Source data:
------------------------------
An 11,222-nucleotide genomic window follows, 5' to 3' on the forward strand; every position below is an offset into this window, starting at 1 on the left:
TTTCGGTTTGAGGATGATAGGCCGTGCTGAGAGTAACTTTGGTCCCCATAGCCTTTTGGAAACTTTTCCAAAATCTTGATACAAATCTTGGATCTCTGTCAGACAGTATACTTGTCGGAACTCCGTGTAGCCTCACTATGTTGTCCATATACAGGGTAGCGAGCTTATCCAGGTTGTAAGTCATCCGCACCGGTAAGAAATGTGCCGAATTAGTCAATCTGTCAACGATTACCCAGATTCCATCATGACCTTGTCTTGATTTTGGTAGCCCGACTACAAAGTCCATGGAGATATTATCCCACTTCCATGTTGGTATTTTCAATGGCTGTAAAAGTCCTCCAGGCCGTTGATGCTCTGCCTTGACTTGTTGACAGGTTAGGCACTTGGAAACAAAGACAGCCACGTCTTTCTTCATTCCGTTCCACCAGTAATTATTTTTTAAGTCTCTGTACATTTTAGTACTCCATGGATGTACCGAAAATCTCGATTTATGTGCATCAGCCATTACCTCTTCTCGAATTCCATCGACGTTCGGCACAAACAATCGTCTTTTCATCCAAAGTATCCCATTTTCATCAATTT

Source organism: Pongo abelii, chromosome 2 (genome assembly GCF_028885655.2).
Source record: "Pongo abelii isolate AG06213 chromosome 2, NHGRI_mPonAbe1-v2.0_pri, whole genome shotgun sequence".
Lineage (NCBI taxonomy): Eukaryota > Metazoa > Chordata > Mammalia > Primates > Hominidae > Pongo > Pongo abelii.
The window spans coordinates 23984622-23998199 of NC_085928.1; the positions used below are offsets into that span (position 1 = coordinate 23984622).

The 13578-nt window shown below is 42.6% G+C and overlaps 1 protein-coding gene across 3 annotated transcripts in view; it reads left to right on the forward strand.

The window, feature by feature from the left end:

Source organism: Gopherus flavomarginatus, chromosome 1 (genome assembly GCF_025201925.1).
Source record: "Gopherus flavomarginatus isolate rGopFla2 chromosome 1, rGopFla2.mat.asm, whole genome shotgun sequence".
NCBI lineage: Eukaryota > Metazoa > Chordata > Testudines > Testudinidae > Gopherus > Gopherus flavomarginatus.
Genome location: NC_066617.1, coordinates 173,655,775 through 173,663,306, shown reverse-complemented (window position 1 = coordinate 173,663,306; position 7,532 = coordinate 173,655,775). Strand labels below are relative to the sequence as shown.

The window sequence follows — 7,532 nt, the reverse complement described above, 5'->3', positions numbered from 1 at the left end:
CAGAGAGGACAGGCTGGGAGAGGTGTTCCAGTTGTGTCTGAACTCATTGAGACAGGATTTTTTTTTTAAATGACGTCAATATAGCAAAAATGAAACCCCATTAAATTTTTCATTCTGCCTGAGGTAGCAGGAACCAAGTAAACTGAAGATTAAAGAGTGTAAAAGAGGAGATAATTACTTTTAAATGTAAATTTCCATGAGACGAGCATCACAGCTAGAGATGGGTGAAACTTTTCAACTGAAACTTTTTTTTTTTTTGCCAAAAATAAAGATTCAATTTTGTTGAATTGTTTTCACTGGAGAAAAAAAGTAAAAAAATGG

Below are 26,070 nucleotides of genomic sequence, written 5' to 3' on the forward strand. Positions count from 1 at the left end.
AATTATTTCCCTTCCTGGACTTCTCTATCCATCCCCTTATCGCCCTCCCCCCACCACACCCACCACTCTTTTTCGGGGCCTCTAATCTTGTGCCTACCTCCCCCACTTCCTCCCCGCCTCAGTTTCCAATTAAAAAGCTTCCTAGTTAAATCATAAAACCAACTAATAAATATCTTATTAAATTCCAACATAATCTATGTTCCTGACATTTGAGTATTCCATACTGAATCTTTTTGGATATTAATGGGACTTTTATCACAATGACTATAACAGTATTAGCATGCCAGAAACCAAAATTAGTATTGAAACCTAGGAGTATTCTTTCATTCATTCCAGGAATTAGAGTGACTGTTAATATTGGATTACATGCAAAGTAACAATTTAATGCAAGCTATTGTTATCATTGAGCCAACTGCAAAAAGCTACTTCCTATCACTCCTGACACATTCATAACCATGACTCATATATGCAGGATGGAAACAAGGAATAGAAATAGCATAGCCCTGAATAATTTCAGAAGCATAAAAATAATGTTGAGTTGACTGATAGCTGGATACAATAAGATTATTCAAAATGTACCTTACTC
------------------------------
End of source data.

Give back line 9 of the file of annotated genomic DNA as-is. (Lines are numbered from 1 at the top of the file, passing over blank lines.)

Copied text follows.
Source organism: Gopherus flavomarginatus, chromosome 1 (genome assembly GCF_025201925.1).